Different types of female hair loss

Hair loss affects around 50% of women in their lifetime. The most common form of permanent female hair loss is androgenetic alopecia, although the connection to a hormonal imbalance is less clear. This condition does have a hereditary link so if there is a family history you may have a genetic predisposition.

Weight loss, low iron levels, stress and lifestyle, poor eating habits, crash diets, hormonal imbalances, along with thyroid and other medical conditions can all cause the hair to fall out. Hair needs a healthy diet and a well-functioning endocrine system to grow and be healthy.

People have between 100,000 and 150,000 hairs on their head. It is considered normal to lose between 100-150 hairs per day as the hair cycle is constantly cycling between the growth phase (Anagen), the transitional phase (Catagen), and the resting phase (Telogen).

Reasons For Hair Loss

  • Telogen effluvium is sudden and rapid shedding of hair. This can be due to the side effects of medications, dietary deficiencies, systemic disease or stress.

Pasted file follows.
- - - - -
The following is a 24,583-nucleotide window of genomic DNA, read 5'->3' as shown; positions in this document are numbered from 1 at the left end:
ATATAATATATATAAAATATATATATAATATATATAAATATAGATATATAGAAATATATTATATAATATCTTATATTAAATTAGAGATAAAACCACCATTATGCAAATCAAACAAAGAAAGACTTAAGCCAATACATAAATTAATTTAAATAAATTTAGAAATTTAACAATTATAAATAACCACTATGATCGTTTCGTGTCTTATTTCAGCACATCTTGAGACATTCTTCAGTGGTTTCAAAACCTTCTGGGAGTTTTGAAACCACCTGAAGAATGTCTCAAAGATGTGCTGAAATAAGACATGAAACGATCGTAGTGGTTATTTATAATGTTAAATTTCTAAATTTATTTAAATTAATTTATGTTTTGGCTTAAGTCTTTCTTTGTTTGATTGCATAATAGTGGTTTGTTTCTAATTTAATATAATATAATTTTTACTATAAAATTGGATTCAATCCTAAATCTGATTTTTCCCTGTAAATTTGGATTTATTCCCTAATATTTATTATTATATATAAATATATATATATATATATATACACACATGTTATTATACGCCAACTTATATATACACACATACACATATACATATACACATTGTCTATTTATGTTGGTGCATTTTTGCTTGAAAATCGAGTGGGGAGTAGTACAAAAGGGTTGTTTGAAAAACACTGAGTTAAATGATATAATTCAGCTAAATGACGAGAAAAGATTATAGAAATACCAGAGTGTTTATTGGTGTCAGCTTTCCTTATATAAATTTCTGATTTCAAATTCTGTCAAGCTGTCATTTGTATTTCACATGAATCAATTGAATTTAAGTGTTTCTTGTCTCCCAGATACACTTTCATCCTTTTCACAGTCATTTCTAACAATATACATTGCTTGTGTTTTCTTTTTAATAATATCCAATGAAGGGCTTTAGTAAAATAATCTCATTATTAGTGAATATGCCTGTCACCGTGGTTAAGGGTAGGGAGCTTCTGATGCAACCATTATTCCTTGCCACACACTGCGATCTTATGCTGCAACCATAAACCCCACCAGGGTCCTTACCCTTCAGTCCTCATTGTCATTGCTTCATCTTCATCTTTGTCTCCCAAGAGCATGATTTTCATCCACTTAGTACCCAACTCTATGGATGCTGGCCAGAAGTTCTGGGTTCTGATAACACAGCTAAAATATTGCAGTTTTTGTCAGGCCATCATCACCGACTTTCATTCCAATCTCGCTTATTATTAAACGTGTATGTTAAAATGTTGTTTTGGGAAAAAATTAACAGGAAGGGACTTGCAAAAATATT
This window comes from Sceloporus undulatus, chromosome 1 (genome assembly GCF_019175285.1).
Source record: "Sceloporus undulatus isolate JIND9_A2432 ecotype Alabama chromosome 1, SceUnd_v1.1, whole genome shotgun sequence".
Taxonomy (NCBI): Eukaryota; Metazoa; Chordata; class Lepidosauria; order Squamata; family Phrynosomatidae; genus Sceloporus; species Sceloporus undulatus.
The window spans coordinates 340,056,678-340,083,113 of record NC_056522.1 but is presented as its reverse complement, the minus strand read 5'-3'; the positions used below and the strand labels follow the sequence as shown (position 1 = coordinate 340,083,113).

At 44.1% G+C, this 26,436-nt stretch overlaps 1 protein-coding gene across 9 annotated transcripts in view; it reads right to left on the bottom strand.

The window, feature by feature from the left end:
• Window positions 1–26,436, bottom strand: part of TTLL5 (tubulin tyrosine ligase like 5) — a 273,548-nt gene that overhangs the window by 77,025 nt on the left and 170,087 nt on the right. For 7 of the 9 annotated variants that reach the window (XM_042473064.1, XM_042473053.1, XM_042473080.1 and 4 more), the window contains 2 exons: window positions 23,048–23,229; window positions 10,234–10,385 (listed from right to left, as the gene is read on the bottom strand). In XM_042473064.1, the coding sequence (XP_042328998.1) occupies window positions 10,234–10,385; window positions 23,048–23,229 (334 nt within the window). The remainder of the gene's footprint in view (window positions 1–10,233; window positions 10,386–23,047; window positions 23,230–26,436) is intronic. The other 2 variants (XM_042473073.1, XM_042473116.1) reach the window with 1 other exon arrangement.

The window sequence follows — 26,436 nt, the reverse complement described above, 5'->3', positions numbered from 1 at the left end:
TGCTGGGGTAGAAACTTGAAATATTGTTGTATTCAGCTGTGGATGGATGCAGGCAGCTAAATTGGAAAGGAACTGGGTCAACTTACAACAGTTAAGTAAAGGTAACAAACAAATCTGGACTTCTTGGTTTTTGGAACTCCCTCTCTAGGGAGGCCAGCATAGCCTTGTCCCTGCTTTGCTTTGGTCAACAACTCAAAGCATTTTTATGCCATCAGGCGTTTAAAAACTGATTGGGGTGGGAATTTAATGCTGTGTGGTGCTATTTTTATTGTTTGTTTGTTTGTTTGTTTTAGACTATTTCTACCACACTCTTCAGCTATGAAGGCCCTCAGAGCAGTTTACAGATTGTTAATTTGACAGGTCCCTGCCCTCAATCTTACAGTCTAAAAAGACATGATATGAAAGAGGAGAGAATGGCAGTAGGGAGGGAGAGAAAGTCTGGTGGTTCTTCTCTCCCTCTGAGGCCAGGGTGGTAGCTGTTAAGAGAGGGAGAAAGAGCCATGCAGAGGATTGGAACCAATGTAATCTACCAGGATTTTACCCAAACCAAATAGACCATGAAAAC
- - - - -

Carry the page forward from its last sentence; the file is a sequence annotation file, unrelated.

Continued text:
• Cicatricial alopecia (also called scarring alopecia) is a group of rare disorders that destroy hair follicles. The follicles are replaced with scar tissue, causing permanent hair loss.
  • Traction alopecia involves breakage of hair, it often occurs as a result of putting too much pressure on the hair through tight elastic bands, ponytails or braids.
  • Trichotillomania is a hair pulling disorder affecting the scalp and eyelashes. Hair loss ends when voluntary pulling of hair, which often requires counselling and or medication
  • Tinea capitis is a fungal infection of the scalp which usually presents as bald spots with broken off hairs. Treated with oral antifungals, the condition is rarely seen in healthy adults.
  • Alopecia Areata occurs when the immune system attacks the hair follicles and becomes evident through smooth bald patches on the scalp. In the majority of cases the hair grows back.
  • Stress and lifestyle
  • Thyroid disease
  • Autoimmune diseases

  • Nutritional deficiency
  • Mineral imbalances
  • Medications / treatments
  • Autoimmune diseases